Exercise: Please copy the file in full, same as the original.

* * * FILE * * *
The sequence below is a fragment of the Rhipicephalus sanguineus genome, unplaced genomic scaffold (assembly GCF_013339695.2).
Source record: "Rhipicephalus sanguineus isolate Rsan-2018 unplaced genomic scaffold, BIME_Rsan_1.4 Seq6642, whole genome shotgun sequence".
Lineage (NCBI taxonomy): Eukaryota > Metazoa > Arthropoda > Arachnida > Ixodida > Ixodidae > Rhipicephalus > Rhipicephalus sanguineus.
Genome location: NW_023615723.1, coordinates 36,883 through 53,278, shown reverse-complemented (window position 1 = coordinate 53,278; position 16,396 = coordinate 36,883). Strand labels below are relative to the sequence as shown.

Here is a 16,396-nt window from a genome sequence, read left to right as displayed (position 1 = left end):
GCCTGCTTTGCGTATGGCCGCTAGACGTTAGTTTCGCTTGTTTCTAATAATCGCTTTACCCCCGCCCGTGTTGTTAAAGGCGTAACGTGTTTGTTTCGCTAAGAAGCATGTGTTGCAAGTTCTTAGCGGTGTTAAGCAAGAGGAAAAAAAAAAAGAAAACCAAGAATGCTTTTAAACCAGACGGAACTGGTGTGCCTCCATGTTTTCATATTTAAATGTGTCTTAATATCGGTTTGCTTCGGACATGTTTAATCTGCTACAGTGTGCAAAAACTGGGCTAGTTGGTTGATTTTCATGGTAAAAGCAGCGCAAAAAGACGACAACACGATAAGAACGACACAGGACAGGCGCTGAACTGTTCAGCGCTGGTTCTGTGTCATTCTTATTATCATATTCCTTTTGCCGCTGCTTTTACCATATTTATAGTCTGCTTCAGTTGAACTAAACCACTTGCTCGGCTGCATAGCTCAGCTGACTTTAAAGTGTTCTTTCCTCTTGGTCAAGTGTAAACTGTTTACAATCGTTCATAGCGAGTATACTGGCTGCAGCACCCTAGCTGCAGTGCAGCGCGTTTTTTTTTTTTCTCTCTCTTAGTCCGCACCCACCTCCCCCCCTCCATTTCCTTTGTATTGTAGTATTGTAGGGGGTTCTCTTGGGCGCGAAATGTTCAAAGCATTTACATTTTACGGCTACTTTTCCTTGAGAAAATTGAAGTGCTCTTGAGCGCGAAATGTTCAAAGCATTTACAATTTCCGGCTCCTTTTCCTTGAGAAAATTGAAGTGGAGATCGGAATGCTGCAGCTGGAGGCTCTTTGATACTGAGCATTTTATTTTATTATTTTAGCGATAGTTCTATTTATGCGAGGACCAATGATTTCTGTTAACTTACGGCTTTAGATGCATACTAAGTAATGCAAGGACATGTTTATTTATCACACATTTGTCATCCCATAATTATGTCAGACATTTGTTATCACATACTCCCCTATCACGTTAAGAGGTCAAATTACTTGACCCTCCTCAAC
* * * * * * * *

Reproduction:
The sequence below is a fragment of the Rhipicephalus sanguineus genome, unplaced genomic scaffold (assembly GCF_013339695.2).
Source record: "Rhipicephalus sanguineus isolate Rsan-2018 unplaced genomic scaffold, BIME_Rsan_1.4 Seq6642, whole genome shotgun sequence".
Lineage (NCBI taxonomy): Eukaryota > Metazoa > Arthropoda > Arachnida > Ixodida > Ixodidae > Rhipicephalus > Rhipicephalus sanguineus.
Genome location: NW_023615723.1, coordinates 36,883 through 53,278, shown reverse-complemented (window position 1 = coordinate 53,278; position 16,396 = coordinate 36,883). Strand labels below are relative to the sequence as shown.

Here is a 16,396-nt window from a genome sequence, read left to right as displayed (position 1 = left end):
GCCTGCTTTGCGTATGGCCGCTAGACGTTAGTTTCGCTTGTTTCTAATAATCGCTTTACCCCCGCCCGTGTTGTTAAAGGCGTAACGTGTTTGTTTCGCTAAGAAGCATGTGTTGCAAGTTCTTAGCGGTGTTAAGCAAGAGGAAAAAAAAAAAGAAAACCAAGAATGCTTTTAAACCAGACGGAACTGGTGTGCCTCCATGTTTTCATATTTAAATGTGTCTTAATATCGGTTTGCTTCGGACATGTTTAATCTGCTACAGTGTGCAAAAACTGGGCTAGTTGGTTGATTTTCATGGTAAAAGCAGCGCAAAAAGACGACAACACGATAAGAACGACACAGGACAGGCGCTGAACTGTTCAGCGCTGGTTCTGTGTCATTCTTATTATCATATTCCTTTTGCCGCTGCTTTTACCATATTTATAGTCTGCTTCAGTTGAACTAAACCACTTGCTCGGCTGCATAGCTCAGCTGACTTTAAAGTGTTCTTTCCTCTTGGTCAAGTGTAAACTGTTTACAATCGTTCATAGCGAGTATACTGGCTGCAGCACCCTAGCTGCAGTGCAGCGCGTTTTTTTTTTTTCTCTCTCTTAGTCCGCACCCACCTCCCCCCCTCCATTTCCTTTGTATTGTAGTATTGTAGGGGGTTCTCTTGGGCGCGAAATGTTCAAAGCATTTACATTTTACGGCTACTTTTCCTTGAGAAAATTGAAGTGCTCTTGAGCGCGAAATGTTCAAAGCATTTACAATTTCCGGCTCCTTTTCCTTGAGAAAATTGAAGTGGAGATCGGAATGCTGCAGCTGGAGGCTCTTTGATACTGAGCATTTTATTTTATTATTTTAGCGATAGTTCTATTTATGCGAGGACCAATGATTTCTGTTAACTTACGGCTTTAGATGCATACTAAGTAATGCAAGGACATGTTTATTTATCACACATTTGTCATCCCATAATTATGTCAGACATTTGTTATCACATACTCCCCTATCACGTTAAGAGGTCAAATTACTTGACCCTCCTCAAC